Skip to main content
Article thumbnail
Location of Repository

The epidemiology of HIV infection in Zambia

By Ngianga-Bakwin Kandala, Chen Ji, Francesco Cappuccio and R. Willliam Stones

Abstract

Population surveys of health and fertility are an important source of information about demographic trends and their likely impact on the HIV/AIDS epidemic. In contrast to groups sampled at health facilities they can provide nationally and regionally representative estimates of a range of variables. Data on HIV sero-status were collected in the 2001-2 Zambia Demographic and Health Survey (ZDHS) and made available in a separate data file in which HIV status was linked to a very limited set of demographic variables. We utilized this data set to examine associations between HIV prevalence, gender, age and geographical location. \ud We apply the generalized geo-additive semi-parametric model as an alternative to the common linear model, in the context of analyzing the prevalence of HIV infection. This model enables us to account for spatial auto-correlation, non-linear, location effects on the prevalence of HIV infection at the disaggregated provincial level (9 provinces) and assess temporal and geographical variation in the prevalence of HIV infection, while simultaneously controlling for important risk factors.\ud 54 % of the overall sample of 3950 was female. The overall HIV positivity rate was 565 (14.3%). The mean age at HIV diagnosis for male was 30.3 (SD: 11.2) and 27.7 (SD: 9.3) for female respectively.\ud Lusaka and Copperbelt have the first and second highest prevalence of AIDS/HIV (marginal odds ratios of 3.24 and 2.88 respectively) but when the younger age of the urban population and the spatial auto-correlation was taken into account Lusaka and Copper belt were no longer among the areas with the highest prevalence. Nonlinear effects of age at HIV diagnosis were also discussed and the importance of spatial residual effects and control of confounders on the prevalence of HIV infection.\ud The study was conducted to assess the spatia pattern and the effect of confounding risk factors on AIDS/HIV prevalence and to develop a means of adjusting estimates of AIDS/HIV prevalence on the important risk factors.\ud Controlling for important risk factors such as geographical location (spatial auto-correlation), age structure of the population, gender gave estimates of prevalence that are statistically robust. Researchers should be encouraged to use all available information in the data to account for important risk factors when reporting AIDS/HIV prevalence. Where this is not possible, correction factors should\ud be applied, particularly where estimates of AIDS/HIV prevalence are pooled in systematic reviews.\ud Our maps can be used for policy planning and management of AIDS/HIV in Zambia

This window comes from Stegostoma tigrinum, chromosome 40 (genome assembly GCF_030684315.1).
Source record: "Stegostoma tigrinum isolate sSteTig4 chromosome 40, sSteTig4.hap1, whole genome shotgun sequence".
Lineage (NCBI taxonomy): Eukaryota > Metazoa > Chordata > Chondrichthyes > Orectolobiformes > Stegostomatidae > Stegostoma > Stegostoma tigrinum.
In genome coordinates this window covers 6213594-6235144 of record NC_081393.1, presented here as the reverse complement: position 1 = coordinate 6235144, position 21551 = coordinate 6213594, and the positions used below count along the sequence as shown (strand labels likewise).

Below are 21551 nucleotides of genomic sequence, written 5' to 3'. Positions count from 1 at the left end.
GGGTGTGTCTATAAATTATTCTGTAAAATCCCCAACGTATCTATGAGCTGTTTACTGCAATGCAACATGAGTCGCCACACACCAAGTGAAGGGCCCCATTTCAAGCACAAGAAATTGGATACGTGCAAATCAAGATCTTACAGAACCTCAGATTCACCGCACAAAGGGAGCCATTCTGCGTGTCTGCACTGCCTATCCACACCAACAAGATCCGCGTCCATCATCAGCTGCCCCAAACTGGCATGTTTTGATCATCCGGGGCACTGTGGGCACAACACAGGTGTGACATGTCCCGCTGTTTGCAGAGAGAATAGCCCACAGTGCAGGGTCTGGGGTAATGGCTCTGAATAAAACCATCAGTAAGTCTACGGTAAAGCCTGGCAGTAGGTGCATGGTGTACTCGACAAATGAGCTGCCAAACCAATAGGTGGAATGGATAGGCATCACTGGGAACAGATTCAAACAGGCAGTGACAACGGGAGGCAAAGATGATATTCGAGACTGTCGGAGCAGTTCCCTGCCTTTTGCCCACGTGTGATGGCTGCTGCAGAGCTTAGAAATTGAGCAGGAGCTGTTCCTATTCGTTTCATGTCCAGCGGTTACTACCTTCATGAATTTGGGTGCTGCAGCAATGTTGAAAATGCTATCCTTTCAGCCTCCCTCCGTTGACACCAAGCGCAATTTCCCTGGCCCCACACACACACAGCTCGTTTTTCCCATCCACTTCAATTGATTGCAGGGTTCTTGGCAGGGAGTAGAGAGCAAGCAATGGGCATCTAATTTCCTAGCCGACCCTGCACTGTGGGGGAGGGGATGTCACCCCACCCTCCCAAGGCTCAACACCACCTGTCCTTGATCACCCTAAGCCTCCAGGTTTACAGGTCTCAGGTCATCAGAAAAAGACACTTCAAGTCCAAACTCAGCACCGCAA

Topics: RA
Publisher: Taylor and Francis
Year: 2008
OAI identifier: oai:wrap.warwick.ac.uk:56

Suggested articles

Citations

  1. (2006). Rural poverty in Zambia. Available from [http://www.ruralpovertyportal.org/english/regions/africa/zmb/index.htm] (accessed
  2. (2004). UNAIDS/WHO Epidemiological Fact Sheet -
  3. (2006). Report on the global AIDS epidemic
  4. (2004). Zambia Summary Country Profile for HIV/AIDS Treatment Scale-up,
  5. Office Republic of Zambia, Central Board of Health Republic of Zambia, Macro O. Zambia Demographic and Health Survey 2001–2. doi
  6. (2004). [http://www.cpc.unc.edu]. Zambia Sexual Behaviour Survey
  7. (2001). Bayesian Inference for Generalized Additive Mixed Models Based on Markov Random Field Priors. doi
  8. (2006). Bayesian Geo-additive modelling of Childhood morbidity doi
  9. (2007). Spatial Analysis of Risk Factors for Childhood Morbidity in Nigeria.
  10. (2002). AIDS Epidemic Update:
  11. (2005). The geographical understanding of HIV/AIDS in sub-SaharanAfrica.
  12. (2001). Twelve years of HIV/AIDS Interventions in Sub-SaharanAfrica: Contrasting Conceptualizations of ‘Risk’ and ‘Spaces’ of Vulnerability.
  13. (2006). Introduction to AIDS in Zambia. Available from [http://www.avert.org/aids-zambia.htm] (accessed 16
  14. (2004). Age at first sex: understanding recent trends in African demographic surveys. Sex Transm Infect ; doi
  15. (2006). First global analysis of sexual behaviour,
  16. (2006). National population based HIV prevalence surveys in sub-Saharan Africa: results and implications for HIV and AIDS estimates. Sex Transm Infect ; doi

To submit an update or takedown request for this paper, please submit an Update/Correction/Removal Request.